Poland’s cider revolution is quietly gaining traction
Fifty miles south of Warsaw on the route to Krakow, lie Europe's largest orchards, a huge maze of roads and dirt paths winding their way through a jungle of apples.
Buried deep in the bush, Tomasz Porowski and Marcin Hermanowicz are helping transform Poland's relationship with cider.
"It was never a big drink in Poland," says Tomasz. "There was no cider in communist times, there was apple wine of poor quality,” he says.
But this changed after new legislation a decade ago and then the 2014 Russian embargo on Polish apples that drove many Poles to consume Polish apples, he says. The popularly called' Wine Act' from 2011 allowed apple growers, rather than cider makers, to produce up to 10,000 litres of cider and perry a year.
There are now about 20 craft cider mills in Poland, says Rita Krawczyk, a cider expert based in south-west England.
Consumption of cider in 2014 soared to 10 million litres, compared to 2 million in 2013. The industrial cider market collapsed in 2016 but has been decreasing every year since 2017, Tomasz adds.
The Ambra group, one of the major industrial scale cider makers in Poland, believes the market will be worth 250 million euros within the next decade.
Sales of commercial cider increased sharply from 2014 due to the Russian embargo and stopped in 2016. “In 2017, 2018 and 2019, the industry began to experience significant, regular declines. In 2019, cider sales in Poland amounted to only PLN 59 million, a decrease of 15 percent,” says Krawczyk.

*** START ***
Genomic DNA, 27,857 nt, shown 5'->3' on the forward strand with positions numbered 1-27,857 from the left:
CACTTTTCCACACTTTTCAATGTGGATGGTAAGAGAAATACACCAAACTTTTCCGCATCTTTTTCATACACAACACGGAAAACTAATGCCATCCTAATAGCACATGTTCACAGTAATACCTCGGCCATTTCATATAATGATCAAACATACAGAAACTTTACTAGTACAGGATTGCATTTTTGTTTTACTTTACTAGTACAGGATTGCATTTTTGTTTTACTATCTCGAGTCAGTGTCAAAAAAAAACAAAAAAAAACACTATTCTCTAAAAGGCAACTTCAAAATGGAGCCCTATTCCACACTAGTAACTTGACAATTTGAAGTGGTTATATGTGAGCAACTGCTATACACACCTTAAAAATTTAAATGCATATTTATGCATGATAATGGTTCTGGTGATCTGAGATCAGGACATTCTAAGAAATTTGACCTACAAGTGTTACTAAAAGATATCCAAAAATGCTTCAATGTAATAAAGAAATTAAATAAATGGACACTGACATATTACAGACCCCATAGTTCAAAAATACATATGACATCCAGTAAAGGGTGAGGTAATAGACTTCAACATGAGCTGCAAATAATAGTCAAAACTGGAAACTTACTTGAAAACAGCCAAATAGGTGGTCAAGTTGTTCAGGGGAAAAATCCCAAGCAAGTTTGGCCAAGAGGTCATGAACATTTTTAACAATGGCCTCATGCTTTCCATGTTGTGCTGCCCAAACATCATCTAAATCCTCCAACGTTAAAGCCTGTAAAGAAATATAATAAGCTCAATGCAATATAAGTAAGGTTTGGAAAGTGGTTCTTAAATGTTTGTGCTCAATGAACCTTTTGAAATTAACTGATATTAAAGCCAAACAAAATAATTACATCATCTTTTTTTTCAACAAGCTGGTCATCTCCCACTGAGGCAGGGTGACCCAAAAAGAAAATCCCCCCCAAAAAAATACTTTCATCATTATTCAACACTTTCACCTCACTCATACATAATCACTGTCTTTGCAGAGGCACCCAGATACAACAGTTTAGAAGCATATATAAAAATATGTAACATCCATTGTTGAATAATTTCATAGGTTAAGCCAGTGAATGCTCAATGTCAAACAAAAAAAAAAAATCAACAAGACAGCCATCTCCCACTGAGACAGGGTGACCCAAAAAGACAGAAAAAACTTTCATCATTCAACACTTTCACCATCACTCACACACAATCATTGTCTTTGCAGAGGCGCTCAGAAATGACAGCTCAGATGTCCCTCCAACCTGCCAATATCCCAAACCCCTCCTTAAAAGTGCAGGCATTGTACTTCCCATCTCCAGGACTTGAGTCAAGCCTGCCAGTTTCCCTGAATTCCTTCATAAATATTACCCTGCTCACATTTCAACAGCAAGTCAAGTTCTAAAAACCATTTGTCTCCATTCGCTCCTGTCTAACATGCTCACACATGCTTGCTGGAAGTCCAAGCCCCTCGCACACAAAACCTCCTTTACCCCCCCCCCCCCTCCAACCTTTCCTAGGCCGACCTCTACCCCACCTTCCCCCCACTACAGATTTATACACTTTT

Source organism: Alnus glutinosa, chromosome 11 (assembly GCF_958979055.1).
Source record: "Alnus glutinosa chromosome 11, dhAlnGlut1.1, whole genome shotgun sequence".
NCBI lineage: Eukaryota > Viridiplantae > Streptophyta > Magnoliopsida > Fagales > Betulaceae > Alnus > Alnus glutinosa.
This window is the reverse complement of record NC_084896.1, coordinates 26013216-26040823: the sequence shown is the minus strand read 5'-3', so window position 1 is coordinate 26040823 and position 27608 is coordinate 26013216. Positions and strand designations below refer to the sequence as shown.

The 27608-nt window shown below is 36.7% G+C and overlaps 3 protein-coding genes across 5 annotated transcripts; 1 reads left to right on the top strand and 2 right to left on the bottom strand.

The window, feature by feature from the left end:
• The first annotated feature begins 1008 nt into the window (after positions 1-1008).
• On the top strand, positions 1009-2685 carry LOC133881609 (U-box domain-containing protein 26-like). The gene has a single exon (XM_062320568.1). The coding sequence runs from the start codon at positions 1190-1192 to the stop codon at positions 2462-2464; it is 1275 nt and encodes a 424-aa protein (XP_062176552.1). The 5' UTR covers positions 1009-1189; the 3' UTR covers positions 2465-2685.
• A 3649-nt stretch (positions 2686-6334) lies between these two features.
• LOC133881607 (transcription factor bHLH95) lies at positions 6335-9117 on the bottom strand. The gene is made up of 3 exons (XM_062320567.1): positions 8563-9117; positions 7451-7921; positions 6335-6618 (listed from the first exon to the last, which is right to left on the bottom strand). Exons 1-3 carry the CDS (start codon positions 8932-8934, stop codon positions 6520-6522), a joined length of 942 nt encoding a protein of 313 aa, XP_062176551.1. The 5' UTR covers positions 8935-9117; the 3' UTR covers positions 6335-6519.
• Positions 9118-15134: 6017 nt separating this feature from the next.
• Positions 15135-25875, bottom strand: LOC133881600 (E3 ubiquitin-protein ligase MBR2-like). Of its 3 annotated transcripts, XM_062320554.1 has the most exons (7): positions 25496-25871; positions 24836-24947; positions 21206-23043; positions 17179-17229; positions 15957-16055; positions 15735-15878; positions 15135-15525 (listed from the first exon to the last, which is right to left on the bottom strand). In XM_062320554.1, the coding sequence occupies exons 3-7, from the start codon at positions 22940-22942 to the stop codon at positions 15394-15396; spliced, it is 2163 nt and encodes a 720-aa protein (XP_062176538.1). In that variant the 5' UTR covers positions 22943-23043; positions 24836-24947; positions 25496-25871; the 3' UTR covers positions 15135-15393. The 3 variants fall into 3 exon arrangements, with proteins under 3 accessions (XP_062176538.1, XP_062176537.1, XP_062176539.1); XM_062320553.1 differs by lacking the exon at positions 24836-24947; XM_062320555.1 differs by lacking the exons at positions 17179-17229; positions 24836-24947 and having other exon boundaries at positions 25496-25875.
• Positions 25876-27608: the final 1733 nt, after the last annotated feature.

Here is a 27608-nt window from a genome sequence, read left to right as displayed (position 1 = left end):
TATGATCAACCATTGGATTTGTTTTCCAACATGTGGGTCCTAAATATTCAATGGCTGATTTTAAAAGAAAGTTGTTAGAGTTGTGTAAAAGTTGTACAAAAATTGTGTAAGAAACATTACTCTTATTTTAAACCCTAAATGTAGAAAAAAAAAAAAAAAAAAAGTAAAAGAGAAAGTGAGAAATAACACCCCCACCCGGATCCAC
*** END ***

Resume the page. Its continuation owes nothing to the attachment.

For comparison: the beer market is worth nearly PLN 17 bln (EUR 3.8 bln) a year, and every statistical Pole drinks almost 100 litres of beer a year. In 2019, only about 6 million litres of commercial cider were produced in the country, so the average Pole drank about 150 ml.
Ignacow – a small village about 20 km from Grójec, the most important Polish region of apple cultivation – is the home of Cydr Ignacow.
"We took advantage of law changes introduced in Poland in 2011,”says Tomasz at the premiere of Ignacow Cydr's new cider POM at the Zrodlo restaurant next to the Russian Orthodox church in Praga on Warsaw's east side.
"I was a lawyer and needed a change. I did some research at the SGGW (agriculture facility at Warsaw University) and made contact with Marcin.
"We make a much more subtle cider than the big industrial makers.
"We produce cider using the classic or artisanal method, very similar to wine production, where the fruit varieties are important and which takes time. This is how dry ciders are made, very different from industrial sweet ciders made in two weeks."
"In Europe cider has often been seen as wine's poor cousin, but that is changing. In Poland we had some rudimentary but also very old apple fermenting traditions.
“People tended to associate cider with cheap wine. Cider has to build its identity in Poland, a culture and this takes time.”
The Cydr Ignaców brand now has a loyal group of fans, critical acclaim and sells to restaurants and bars in major Polish cities.
Marcin's 12-hectare farm is set deep in orchard country near Grojec. Living with his wife, 12-year daughter and 6-year old son in a beautifully designed modern house on the farm, he says that fruit production goes back three generations in his family.